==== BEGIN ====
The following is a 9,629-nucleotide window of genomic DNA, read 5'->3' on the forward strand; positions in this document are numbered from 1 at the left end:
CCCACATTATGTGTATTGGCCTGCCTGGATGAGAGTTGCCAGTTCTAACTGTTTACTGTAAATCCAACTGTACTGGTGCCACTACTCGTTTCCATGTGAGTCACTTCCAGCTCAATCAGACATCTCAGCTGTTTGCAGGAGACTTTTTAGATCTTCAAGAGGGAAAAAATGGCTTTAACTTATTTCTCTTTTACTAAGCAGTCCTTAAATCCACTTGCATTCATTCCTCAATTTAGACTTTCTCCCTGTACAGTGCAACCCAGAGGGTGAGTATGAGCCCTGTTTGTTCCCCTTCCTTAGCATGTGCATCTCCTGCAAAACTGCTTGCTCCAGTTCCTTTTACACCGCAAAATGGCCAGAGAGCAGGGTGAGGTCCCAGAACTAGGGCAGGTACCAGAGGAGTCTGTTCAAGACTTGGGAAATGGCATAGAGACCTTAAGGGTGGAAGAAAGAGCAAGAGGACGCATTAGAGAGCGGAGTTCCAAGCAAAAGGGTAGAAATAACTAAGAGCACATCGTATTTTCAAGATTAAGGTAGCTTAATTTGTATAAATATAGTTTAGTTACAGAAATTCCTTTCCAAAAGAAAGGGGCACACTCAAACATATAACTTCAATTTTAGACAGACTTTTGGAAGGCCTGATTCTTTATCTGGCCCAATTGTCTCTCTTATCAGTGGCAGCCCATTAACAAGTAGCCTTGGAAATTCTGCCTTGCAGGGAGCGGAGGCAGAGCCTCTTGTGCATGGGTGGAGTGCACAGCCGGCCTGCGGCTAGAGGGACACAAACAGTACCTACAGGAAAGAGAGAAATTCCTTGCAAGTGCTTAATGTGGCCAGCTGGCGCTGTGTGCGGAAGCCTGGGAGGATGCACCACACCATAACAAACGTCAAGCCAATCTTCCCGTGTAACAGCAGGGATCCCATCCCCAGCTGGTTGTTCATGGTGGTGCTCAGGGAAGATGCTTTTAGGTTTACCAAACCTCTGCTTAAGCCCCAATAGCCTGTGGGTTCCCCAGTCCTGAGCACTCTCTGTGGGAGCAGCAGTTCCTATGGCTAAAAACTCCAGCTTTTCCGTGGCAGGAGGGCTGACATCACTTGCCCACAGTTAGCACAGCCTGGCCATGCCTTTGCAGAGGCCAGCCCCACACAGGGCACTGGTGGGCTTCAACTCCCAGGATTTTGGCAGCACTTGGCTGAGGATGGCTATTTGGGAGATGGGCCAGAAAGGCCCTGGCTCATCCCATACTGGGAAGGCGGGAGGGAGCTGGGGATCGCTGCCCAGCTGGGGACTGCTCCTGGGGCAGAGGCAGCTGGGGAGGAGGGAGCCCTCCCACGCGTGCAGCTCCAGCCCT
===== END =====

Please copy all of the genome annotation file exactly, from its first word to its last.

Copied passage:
The following is a 9,629-nucleotide window of genomic DNA, read 5'->3' on the forward strand; positions in this document are numbered from 1 at the left end:
CCCACATTATGTGTATTGGCCTGCCTGGATGAGAGTTGCCAGTTCTAACTGTTTACTGTAAATCCAACTGTACTGGTGCCACTACTCGTTTCCATGTGAGTCACTTCCAGCTCAATCAGACATCTCAGCTGTTTGCAGGAGACTTTTTAGATCTTCAAGAGGGAAAAAATGGCTTTAACTTATTTCTCTTTTACTAAGCAGTCCTTAAATCCACTTGCATTCATTCCTCAATTTAGACTTTCTCCCTGTACAGTGCAACCCAGAGGGTGAGTATGAGCCCTGTTTGTTCCCCTTCCTTAGCATGTGCATCTCCTGCAAAACTGCTTGCTCCAGTTCCTTTTACACCGCAAAATGGCCAGAGAGCAGGGTGAGGTCCCAGAACTAGGGCAGGTACCAGAGGAGTCTGTTCAAGACTTGGGAAATGGCATAGAGACCTTAAGGGTGGAAGAAAGAGCAAGAGGACGCATTAGAGAGCGGAGTTCCAAGCAAAAGGGTAGAAATAACTAAGAGCACATCGTATTTTCAAGATTAAGGTAGCTTAATTTGTATAAATATAGTTTAGTTACAGAAATTCCTTTCCAAAAGAAAGGGGCACACTCAAACATATAACTTCAATTTTAGACAGACTTTTGGAAGGCCTGATTCTTTATCTGGCCCAATTGTCTCTCTTATCAGTGGCAGCCCATTAACAAGTAGCCTTGGAAATTCTGCCTTGCAGGGAGCGGAGGCAGAGCCTCTTGTGCATGGGTGGAGTGCACAGCCGGCCTGCGGCTAGAGGGACACAAACAGTACCTACAGGAAAGAGAGAAATTCCTTGCAAGTGCTTAATGTGGCCAGCTGGCGCTGTGTGCGGAAGCCTGGGAGGATGCACCACACCATAACAAACGTCAAGCCAATCTTCCCGTGTAACAGCAGGGATCCCATCCCCAGCTGGTTGTTCATGGTGGTGCTCAGGGAAGATGCTTTTAGGTTTACCAAACCTCTGCTTAAGCCCCAATAGCCTGTGGGTTCCCCAGTCCTGAGCACTCTCTGTGGGAGCAGCAGTTCCTATGGCTAAAAACTCCAGCTTTTCCGTGGCAGGAGGGCTGACATCACTTGCCCACAGTTAGCACAGCCTGGCCATGCCTTTGCAGAGGCCAGCCCCACACAGGGCACTGGTGGGCTTCAACTCCCAGGATTTTGGCAGCACTTGGCTGAGGATGGCTATTTGGGAGATGGGCCAGAAAGGCCCTGGCTCATCCCATACTGGGAAGGCGGGAGGGAGCTGGGGATCGCTGCCCAGCTGGGGACTGCTCCTGGGGCAGAGGCAGCTGGGGAGGAGGGAGCCCTCCCACGCGTGCAGCTCCAGCCCT